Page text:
143
143

PROPERTY FROM A DISTINGUISHED PRIVATE COLLECTION

Pierre Bonnard
FEMME DANS UN INTÉRIEUR
Estimate
250,000350,000
LOT SOLD. 266,500 USD
JUMP TO LOT
143

PROPERTY FROM A DISTINGUISHED PRIVATE COLLECTION

Pierre Bonnard
FEMME DANS UN INTÉRIEUR
Estimate
250,000350,000
LOT SOLD. 266,500 USD
JUMP TO LOT

Details & Cataloguing

Impressionist & Modern Art Day Sale

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Pierre Bonnard
1867 - 1947
FEMME DANS UN INTÉRIEUR
Signed Bonnard (lower left)
Oil on canvas
19 1/8 by 18 1/8 in.
48.6 by 46 cm
Painted circa 1903.
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Provenance

Galerie Bernheim-Jeune, Paris (acquired from the artist)
Fayet Collection, Paris
Galerie Druet, Paris
Pierre Loeb, Paris
Maurice Ingram, London
Redfern Gallery, London
Fairfax Hall, Esq. (acquired from the above in 1938 and sold from the estate: Christie’s, London, June 29, 1981, lot 17)
Acquired at the above sale

Exhibited

Paris, Galerie Druet, Bonnard 1891 à 1922, 1924
London, Redfern Gallery, Summer Exhibition, 1937, no. 7
Cape Town, National Gallery, 1959, no. 5
London, Royal Academy of Arts, Pierre Bonnard, 1966, no. 79

Literature

Jean & Henry Dauberville, Bonnard, Catalogue raisonné de l'oeuvre peint, 1888-1905, vol. I, Paris, 1992, no. 280, illustrated p. 268

Catalogue Note

Femme dans un intérieur is a fascinating example of Pierre Bonnard’s domestic interiors. The theme of la vie bourgeoise preoccupied the artist from the time of his earlier intimiste scenes of the 1890s until the end of his career. Shortly before painting this composition, Bonnard had travelled extensively in Northern and Southern Europe with various companions including Édouard Vuillard, with whom he travelled to both Italy and Spain (see fig. 1). These trips coincided with a new annual schedule in which Bonnard spent an increasing amount of time outside Paris, and it was on these trips outside urban centers that he developed, from his earlier Nabis style, an interest in Impressionism. Femme dans un interior, while representing the artist’s interest in intimiste scenes, shows a stylistic evolution away from the flat planes of the Japanese woodblock print.

While his style at this time shifted considerably and later would evolve further with his dramatic use of bright color, his interest in painting his surroundings never changed. Bonnard was famously private, yet his personal world was publically exhibited in his art. Sarah Whitfield remarks on the intensely personal nature of his paintings: “Yet, from the start, this modest and most discreet of men, this least public of artists made his daily life the subject of his art, observing steadily and calmly everything that was closest to him: his family, his surroundings, his companion, his animals, ‘I have all my subjects to hand,’ he said, ‘I go and look at them. I take notes. Then I go home. And before I start painting I reflect, I dream...' There is a feeling of closeness, of people living together, quietly going about the mundane household tasks, sitting down to meals together. The moments he chooses to paint are the soothing lulls that punctuate a domestic routine. These are intensely private pictures; as Raymond Cogniat observed: ‘Bonnard never paints the parts of the house where people work or receive visitors’” (quoted in Bonnard (exhibition catalogue), The Museum of Modern Art, New York & The Tate Gallery, London, 1998, pp. 9-10).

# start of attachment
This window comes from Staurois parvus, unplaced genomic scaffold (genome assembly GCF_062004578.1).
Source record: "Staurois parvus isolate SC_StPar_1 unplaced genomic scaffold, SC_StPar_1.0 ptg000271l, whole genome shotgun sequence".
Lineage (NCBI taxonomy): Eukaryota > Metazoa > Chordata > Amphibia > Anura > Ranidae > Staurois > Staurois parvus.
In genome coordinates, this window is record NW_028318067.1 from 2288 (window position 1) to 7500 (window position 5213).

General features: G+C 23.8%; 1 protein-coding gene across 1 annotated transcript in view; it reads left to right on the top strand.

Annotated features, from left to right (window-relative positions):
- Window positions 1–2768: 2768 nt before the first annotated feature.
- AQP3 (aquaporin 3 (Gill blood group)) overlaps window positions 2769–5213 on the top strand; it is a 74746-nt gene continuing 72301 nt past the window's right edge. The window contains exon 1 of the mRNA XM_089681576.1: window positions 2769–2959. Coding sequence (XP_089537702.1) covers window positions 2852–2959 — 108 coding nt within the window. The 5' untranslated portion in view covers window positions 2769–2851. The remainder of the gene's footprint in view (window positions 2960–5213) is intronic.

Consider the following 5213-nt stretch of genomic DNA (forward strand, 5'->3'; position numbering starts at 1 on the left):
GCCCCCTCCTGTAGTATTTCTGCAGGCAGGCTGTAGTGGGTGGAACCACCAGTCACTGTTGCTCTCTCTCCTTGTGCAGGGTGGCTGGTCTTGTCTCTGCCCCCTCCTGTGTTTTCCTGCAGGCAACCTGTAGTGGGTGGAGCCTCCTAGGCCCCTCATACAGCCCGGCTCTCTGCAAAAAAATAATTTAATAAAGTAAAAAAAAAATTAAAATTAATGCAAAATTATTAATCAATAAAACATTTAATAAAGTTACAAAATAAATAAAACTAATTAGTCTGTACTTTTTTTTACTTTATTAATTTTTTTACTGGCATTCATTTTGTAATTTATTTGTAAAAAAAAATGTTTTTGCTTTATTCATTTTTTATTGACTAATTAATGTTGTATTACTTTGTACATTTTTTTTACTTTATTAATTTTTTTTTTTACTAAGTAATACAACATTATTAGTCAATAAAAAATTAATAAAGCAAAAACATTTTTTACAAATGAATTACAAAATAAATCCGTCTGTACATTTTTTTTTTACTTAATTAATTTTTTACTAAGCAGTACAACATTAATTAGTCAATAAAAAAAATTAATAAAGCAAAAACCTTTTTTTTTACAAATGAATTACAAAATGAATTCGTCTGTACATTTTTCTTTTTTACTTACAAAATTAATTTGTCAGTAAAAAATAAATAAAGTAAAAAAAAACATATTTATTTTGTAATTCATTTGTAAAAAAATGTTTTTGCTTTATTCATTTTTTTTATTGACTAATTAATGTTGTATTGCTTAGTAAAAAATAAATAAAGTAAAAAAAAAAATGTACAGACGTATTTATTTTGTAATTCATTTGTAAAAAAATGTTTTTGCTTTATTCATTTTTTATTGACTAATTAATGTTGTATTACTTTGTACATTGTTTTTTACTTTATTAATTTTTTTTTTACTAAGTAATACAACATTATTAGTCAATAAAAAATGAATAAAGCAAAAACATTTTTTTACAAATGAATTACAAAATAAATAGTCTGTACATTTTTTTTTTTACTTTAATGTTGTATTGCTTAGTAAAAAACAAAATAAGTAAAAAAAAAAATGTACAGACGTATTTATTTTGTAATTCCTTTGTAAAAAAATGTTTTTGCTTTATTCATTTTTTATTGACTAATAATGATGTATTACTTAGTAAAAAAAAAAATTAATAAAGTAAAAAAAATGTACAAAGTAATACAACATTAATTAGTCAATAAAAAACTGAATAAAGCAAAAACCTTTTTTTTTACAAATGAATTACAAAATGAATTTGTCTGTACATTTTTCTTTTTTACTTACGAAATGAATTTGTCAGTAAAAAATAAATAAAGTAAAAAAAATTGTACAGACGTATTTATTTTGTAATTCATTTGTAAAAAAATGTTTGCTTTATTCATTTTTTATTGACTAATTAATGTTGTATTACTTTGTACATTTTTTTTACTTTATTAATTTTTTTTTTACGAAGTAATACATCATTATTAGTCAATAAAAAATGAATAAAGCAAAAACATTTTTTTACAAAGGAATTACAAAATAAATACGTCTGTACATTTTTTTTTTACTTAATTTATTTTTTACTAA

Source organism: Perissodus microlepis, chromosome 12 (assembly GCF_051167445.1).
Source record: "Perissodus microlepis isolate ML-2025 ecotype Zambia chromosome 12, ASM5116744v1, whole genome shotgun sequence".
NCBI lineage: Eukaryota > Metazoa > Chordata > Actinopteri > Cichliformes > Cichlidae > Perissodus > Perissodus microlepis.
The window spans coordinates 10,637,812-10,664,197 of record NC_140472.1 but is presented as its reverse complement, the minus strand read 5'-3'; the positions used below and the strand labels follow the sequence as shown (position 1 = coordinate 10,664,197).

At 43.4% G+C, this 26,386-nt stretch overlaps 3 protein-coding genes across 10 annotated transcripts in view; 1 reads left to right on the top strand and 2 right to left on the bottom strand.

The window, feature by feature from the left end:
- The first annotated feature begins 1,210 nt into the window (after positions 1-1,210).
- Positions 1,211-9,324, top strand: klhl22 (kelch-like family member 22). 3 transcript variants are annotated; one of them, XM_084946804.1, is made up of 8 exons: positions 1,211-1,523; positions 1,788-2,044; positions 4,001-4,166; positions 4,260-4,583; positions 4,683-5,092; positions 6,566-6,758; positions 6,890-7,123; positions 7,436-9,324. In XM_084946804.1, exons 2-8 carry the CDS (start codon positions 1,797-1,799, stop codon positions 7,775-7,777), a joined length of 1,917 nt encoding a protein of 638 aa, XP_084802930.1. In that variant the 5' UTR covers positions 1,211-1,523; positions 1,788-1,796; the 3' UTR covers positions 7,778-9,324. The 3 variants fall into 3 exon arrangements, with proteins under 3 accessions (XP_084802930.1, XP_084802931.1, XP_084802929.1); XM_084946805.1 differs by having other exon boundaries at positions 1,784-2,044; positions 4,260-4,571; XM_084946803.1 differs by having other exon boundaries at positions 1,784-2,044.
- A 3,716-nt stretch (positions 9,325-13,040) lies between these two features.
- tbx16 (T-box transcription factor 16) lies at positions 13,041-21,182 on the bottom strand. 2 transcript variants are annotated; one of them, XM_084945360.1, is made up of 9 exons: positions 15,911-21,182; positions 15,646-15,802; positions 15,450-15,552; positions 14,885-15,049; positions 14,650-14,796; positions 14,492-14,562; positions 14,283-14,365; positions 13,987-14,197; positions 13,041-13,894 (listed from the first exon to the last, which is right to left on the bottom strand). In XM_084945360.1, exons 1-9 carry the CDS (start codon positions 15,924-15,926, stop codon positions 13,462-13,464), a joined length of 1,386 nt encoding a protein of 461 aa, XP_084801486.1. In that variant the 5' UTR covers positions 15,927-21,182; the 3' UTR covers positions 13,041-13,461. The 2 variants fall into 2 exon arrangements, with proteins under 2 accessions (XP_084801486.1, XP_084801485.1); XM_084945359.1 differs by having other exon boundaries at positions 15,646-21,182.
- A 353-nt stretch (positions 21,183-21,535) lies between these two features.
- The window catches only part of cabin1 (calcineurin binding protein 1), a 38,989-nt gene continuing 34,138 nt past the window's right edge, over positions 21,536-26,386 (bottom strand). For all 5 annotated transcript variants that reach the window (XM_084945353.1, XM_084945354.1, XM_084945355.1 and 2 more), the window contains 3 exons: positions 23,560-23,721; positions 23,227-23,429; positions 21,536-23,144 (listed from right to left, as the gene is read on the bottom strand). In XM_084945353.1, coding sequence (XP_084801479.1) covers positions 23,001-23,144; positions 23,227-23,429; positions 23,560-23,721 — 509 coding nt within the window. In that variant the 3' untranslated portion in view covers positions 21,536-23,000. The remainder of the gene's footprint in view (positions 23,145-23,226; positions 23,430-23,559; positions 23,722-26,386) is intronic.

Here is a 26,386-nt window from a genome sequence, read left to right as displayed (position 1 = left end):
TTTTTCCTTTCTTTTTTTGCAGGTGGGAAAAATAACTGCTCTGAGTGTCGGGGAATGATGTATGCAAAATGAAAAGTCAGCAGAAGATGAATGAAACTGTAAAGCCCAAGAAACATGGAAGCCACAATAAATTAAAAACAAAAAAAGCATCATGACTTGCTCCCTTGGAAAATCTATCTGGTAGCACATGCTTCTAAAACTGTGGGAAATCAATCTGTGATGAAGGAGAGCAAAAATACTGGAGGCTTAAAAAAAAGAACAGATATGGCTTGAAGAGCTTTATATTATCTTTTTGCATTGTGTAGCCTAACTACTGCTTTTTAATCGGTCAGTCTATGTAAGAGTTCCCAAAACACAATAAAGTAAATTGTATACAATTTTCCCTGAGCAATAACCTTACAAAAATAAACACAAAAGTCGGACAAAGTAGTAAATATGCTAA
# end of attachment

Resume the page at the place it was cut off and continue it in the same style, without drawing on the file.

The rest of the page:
As is the case for many of Bonnard’s best interior scenes, this picture requires the viewer to take time to look at the composition and make sense of the spatial relationships among its elements. Bonnard once said that he intended for his pictures "to show what one sees when one enters a room all of a sudden," and the present picture exemplifies this objective. Jean Clair wrote of the experience of looking at Bonnard's paintings, asserting that the artist intended "to paint the feeling of 'visual entirety' that one experiences on entering a room, before one has recognized, distinguished, brought into focus and identified the various details...the revolution in painting, brought about by Bonnard was that, for the first time, a painter attempted to translate onto canvas the data of a vision that is physiologically 'real...' He was the first artist to have attempted to portray on canvas the integrality of the field of vision and so bring nearer to the eye what classical perspective had kept at a distance" (ibid, p. 33).

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